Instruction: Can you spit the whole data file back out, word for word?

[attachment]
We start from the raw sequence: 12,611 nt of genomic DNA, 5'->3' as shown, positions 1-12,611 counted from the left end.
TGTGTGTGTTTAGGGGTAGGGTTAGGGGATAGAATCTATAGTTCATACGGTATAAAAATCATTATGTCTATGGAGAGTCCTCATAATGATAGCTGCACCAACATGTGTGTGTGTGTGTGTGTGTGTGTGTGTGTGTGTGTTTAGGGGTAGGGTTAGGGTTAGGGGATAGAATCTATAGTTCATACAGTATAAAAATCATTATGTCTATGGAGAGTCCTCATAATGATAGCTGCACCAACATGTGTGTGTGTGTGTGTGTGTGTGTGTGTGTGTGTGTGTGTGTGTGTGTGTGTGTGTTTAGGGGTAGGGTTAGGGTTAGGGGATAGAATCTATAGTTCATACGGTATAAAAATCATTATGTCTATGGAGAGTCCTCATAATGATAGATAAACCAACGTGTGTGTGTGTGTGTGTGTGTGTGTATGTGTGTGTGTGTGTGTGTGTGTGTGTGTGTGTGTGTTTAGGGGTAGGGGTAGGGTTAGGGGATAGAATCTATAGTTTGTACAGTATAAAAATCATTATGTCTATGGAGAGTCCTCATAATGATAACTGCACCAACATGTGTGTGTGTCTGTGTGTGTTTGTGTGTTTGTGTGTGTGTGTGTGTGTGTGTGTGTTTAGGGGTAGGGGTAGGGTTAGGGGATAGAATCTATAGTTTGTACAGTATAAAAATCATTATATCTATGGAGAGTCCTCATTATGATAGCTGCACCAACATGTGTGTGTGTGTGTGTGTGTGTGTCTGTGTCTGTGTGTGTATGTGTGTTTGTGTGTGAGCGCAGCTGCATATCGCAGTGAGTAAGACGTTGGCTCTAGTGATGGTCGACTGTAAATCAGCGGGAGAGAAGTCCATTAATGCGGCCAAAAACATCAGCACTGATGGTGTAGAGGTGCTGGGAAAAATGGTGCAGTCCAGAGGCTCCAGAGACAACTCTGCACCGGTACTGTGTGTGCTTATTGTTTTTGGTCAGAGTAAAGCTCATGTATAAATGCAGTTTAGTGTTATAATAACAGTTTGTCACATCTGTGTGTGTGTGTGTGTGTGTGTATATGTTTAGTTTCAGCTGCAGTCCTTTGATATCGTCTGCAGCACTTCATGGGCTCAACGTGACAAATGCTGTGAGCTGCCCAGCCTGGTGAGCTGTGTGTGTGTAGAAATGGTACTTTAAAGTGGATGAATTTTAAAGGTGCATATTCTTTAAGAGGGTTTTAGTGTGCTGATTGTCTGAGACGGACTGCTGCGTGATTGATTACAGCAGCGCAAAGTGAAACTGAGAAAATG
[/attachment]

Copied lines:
We start from the raw sequence: 12,611 nt of genomic DNA, 5'->3' as shown, positions 1-12,611 counted from the left end.
TGTGTGTGTTTAGGGGTAGGGTTAGGGGATAGAATCTATAGTTCATACGGTATAAAAATCATTATGTCTATGGAGAGTCCTCATAATGATAGCTGCACCAACATGTGTGTGTGTGTGTGTGTGTGTGTGTGTGTGTGTGTTTAGGGGTAGGGTTAGGGTTAGGGGATAGAATCTATAGTTCATACAGTATAAAAATCATTATGTCTATGGAGAGTCCTCATAATGATAGCTGCACCAACATGTGTGTGTGTGTGTGTGTGTGTGTGTGTGTGTGTGTGTGTGTGTGTGTGTGTGTGTTTAGGGGTAGGGTTAGGGTTAGGGGATAGAATCTATAGTTCATACGGTATAAAAATCATTATGTCTATGGAGAGTCCTCATAATGATAGATAAACCAACGTGTGTGTGTGTGTGTGTGTGTGTGTATGTGTGTGTGTGTGTGTGTGTGTGTGTGTGTGTGTGTTTAGGGGTAGGGGTAGGGTTAGGGGATAGAATCTATAGTTTGTACAGTATAAAAATCATTATGTCTATGGAGAGTCCTCATAATGATAACTGCACCAACATGTGTGTGTGTCTGTGTGTGTTTGTGTGTTTGTGTGTGTGTGTGTGTGTGTGTGTGTTTAGGGGTAGGGGTAGGGTTAGGGGATAGAATCTATAGTTTGTACAGTATAAAAATCATTATATCTATGGAGAGTCCTCATTATGATAGCTGCACCAACATGTGTGTGTGTGTGTGTGTGTGTGTCTGTGTCTGTGTGTGTATGTGTGTTTGTGTGTGAGCGCAGCTGCATATCGCAGTGAGTAAGACGTTGGCTCTAGTGATGGTCGACTGTAAATCAGCGGGAGAGAAGTCCATTAATGCGGCCAAAAACATCAGCACTGATGGTGTAGAGGTGCTGGGAAAAATGGTGCAGTCCAGAGGCTCCAGAGACAACTCTGCACCGGTACTGTGTGTGCTTATTGTTTTTGGTCAGAGTAAAGCTCATGTATAAATGCAGTTTAGTGTTATAATAACAGTTTGTCACATCTGTGTGTGTGTGTGTGTGTGTGTATATGTTTAGTTTCAGCTGCAGTCCTTTGATATCGTCTGCAGCACTTCATGGGCTCAACGTGACAAATGCTGTGAGCTGCCCAGCCTGGTGAGCTGTGTGTGTGTAGAAATGGTACTTTAAAGTGGATGAATTTTAAAGGTGCATATTCTTTAAGAGGGTTTTAGTGTGCTGATTGTCTGAGACGGACTGCTGCGTGATTGATTACAGCAGCGCAAAGTGAAACTGAGAAAATG